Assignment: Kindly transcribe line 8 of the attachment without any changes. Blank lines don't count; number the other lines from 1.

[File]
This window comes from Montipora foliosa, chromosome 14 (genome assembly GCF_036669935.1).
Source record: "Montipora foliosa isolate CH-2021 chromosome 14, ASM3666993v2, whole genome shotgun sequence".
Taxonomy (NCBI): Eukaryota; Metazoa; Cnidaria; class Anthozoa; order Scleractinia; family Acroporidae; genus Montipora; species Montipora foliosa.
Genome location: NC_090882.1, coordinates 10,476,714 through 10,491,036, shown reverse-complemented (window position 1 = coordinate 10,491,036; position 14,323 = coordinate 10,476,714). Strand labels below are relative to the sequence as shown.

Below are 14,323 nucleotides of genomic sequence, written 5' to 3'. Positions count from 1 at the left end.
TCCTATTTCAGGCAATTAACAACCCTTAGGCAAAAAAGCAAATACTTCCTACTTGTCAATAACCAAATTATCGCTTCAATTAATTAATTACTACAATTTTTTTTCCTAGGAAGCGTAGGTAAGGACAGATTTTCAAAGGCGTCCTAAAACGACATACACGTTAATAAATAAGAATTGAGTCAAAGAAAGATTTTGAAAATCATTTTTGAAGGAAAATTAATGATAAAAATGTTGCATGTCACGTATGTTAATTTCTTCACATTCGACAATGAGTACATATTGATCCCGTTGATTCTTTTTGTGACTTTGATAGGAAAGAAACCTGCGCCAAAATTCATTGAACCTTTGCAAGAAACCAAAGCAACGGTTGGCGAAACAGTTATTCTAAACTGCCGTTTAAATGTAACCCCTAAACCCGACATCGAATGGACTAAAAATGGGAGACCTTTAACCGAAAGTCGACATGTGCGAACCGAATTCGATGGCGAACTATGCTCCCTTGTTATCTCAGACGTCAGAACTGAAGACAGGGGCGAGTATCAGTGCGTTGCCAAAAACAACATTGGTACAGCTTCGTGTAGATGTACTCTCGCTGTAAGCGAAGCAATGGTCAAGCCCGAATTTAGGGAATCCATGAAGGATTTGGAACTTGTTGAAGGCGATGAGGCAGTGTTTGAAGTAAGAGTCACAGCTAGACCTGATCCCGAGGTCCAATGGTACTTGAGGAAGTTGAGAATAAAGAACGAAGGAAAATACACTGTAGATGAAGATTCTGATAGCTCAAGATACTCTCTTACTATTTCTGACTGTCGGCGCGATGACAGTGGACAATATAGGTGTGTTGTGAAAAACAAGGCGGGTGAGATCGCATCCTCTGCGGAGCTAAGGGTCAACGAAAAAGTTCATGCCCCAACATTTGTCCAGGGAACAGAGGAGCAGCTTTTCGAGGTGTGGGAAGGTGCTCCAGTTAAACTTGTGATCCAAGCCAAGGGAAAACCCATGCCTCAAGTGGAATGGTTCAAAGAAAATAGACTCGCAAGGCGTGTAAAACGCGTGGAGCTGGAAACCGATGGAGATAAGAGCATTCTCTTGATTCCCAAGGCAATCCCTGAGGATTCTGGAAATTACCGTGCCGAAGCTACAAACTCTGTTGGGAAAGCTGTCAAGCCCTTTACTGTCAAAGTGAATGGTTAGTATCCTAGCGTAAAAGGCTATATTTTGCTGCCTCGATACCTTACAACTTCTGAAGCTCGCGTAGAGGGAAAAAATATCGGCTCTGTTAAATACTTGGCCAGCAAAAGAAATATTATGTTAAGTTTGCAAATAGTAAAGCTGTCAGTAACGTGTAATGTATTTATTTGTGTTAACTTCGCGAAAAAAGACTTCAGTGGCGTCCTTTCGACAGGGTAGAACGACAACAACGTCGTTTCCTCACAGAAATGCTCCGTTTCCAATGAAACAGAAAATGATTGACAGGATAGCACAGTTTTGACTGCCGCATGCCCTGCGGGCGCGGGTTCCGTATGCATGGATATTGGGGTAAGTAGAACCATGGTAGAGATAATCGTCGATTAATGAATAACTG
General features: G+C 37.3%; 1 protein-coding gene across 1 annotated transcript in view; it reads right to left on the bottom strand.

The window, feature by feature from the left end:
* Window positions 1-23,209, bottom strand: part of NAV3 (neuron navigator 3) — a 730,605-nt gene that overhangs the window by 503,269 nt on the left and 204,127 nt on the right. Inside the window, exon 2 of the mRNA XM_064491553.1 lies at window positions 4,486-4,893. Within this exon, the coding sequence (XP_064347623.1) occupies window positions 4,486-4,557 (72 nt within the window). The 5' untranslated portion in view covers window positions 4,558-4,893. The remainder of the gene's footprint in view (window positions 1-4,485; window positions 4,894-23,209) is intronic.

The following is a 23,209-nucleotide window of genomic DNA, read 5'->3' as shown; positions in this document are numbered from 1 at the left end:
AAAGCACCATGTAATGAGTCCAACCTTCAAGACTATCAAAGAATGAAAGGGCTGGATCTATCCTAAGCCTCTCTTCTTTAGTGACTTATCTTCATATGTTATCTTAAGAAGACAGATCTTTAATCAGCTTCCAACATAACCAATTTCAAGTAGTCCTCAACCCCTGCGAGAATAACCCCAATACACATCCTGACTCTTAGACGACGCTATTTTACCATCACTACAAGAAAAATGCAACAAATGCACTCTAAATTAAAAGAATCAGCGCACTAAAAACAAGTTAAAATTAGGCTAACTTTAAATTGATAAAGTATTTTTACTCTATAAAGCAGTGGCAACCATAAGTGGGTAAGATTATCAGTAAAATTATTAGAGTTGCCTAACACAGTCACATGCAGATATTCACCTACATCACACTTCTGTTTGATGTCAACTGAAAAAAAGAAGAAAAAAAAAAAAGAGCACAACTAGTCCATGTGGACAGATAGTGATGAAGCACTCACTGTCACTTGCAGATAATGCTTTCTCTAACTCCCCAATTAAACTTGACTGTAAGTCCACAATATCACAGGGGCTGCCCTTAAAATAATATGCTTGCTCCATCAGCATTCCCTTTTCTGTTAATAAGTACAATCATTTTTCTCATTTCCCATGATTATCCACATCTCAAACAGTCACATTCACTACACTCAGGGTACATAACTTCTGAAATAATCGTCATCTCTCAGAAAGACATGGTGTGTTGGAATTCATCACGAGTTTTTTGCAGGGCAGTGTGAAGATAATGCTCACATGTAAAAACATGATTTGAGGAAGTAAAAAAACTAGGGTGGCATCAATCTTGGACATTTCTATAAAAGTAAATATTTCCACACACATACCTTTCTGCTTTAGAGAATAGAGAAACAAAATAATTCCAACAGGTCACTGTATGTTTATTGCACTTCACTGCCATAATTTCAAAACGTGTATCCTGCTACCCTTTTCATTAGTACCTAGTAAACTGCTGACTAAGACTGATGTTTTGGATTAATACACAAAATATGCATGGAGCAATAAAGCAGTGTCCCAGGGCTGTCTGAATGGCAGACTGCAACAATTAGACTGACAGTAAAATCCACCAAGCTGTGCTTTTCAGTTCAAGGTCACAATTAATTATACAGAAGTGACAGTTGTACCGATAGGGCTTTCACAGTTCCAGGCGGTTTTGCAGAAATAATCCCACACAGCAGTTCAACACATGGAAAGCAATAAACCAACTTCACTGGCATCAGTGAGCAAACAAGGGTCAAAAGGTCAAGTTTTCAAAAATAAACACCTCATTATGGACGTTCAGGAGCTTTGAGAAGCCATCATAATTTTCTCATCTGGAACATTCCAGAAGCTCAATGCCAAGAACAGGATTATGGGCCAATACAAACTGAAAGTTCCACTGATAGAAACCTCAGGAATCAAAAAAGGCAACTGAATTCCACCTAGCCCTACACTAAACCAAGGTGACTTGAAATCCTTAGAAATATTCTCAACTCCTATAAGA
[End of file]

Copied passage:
The window, feature by feature from the left end: